If there’s ever a band that has made critical enterprise out of performing juvenile, it might be Weezer. From the opening, upside-down shot of “Undone – The Sweater Song,” their 1993 debut single and video, to the Weird Al parody remedy of their video for “Africa,” launched on Monday (Sept. 24), Weezer have eschewed the tormented anguish of their alt-rock predecessors for a extra adolescent, self-deprecating ache.
When the “Undone” video first premiered on MTV, it was neither darkish and gritty like its rock contemporaries, nor flashy and arty like the brand new wave video stars of the channel's early years. Directed by Spike Jonze, “Undone" was introduced fully in slow-motion, depicting the band on a blue soundstage. Mop-haired frontman Rivers Cuomo wails “I’ve come undone” whereas taking part in guitar and sporting a soccer jersey. Midway via, a pack of Golden Retrievers inexplicably runs throughout the display, and in direction of the top of the clip, drummer Patrick Wilson will get up and sprints round his drum set, banging on the cymbals as he goes. Instead of instantly confronting internal demons via provocative movies, like Pearl Jam’s “Jeremy” or Nirvana’s “Heart-Shaped Box,” Weezer handled themes of rejection, loneliness, and loserdom of their songs by pairing them with visible humor.
Some of this was unintentional. According to Rivers’ Edge, John D. Luerssen’s biography of the band, the seemingly jol tone of “The Sweater Song” sarcastically got here from a spot of frustration. The one-take video needed to be shot over 25 instances to get it proper; at one level, one of many canines allegedly defecated on Wilson’s bass drum pedal. Fed up with how the shoot was going, the band gave up on making an attempt to deal with it with any form of seriousness.
It ended up working of their favor: The band’s winking humorousness and improvisation stood out in MTV rotation with out eclipsing their complete identification. In subsequent movies with Jonze, Weezer precisely parodied the '70s sitcom Happy Days in “Buddy Holly” and performed with wild animals on a sunny hilltop in “Island within the Sun.” They have been by no means as goofy as different Jonze collaborators like MC 900ft Jesus, however inheritor attraction rested in how they might snicker at themselves whereas pining after ladies or wallowing in their very own ennui.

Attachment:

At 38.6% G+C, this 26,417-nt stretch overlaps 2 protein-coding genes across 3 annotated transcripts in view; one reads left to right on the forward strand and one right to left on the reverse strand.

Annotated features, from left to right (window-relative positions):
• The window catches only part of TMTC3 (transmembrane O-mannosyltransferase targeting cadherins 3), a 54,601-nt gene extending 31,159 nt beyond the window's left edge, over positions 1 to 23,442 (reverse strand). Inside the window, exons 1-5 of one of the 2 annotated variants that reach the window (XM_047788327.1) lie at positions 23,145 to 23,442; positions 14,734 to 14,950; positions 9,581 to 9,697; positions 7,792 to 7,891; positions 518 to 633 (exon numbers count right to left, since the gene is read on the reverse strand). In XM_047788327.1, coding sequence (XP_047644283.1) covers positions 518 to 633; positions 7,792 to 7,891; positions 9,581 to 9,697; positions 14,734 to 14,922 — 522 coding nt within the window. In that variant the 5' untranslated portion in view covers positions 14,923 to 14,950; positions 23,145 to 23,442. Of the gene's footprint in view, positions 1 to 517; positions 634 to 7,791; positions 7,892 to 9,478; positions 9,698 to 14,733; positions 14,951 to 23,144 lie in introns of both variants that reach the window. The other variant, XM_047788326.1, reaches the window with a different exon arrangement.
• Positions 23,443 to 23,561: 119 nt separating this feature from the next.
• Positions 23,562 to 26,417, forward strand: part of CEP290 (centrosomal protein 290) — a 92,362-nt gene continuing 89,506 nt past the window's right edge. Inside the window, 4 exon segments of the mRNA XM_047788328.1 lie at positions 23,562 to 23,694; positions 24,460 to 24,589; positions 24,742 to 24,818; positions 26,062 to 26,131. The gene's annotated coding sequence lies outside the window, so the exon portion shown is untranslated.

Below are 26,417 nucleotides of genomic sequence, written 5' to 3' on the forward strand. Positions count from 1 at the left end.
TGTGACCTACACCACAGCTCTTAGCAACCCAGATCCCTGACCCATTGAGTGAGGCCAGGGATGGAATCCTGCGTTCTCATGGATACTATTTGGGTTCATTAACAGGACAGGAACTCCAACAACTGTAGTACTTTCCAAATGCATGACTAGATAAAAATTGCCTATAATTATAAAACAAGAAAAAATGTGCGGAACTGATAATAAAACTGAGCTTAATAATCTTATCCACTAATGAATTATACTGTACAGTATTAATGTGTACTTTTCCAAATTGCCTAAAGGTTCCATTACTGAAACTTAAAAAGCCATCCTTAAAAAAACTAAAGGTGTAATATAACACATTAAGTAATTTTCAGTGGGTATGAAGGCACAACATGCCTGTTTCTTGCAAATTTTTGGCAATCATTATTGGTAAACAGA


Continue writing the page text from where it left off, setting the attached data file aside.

That comedic method to rock has considerably miraculously endured even because the style has light in recognition, partly as a result of the Weezer/Jonze collaborations predicted the kinds of comedic YouTube movies and memes that will come to dominate tradition within the 21st century. Everything from OK Go’s mid-’00s makes an attempt at virality to Migos and Drake’’s Soul Train-revising “Walk It Talk It,” launched in March, could possibly be thought-about descendants.
But Weezer hasn’t stopped partaking with the web fan tradition that they helped to create. Late final 12 months, a 14-year-old fan from Cleveland named Mary Klym began a Twitter account known as @WeezerAfrica and started campaigning for Weezer to cowl the Toto traditional. Even although it was initially launched in 1982, the euphoric soft-rock tune had progressively gained recognition with on-line millennials and Gen Z’ers as a respite from the post-election information cycle. Klym’s marketing campaign gained traction, and 5 months after she started tweeting, Weezer launched “Africa” onto streaming providers together with, bafflingly, a limited-edition vinyl urgent offered at Urban Outfitters.
Weezer’s “Africa” is a really simple cowl, and its video, weirdly sufficient, could possibly be thought-about the identical. It’s a near-exact reproduction of the “Sweater Song” video, full with the one take, the blue soundstage (mimicking the duvet of the band’s debut album), and the opening upside-down digital camera flip. All that’s lacking, actually, are the canines. And there’s one other added element: Weird Al Yankovic performs Cuomo within the “Africa” video, lip syncing alongside to the phrases, taking part in accordion, and usually performing like his trademark goofy self. (The remainder of the band are additionally doppelgangers, though all of them resemble how the band seems now greater than how they appeared within the unique video.)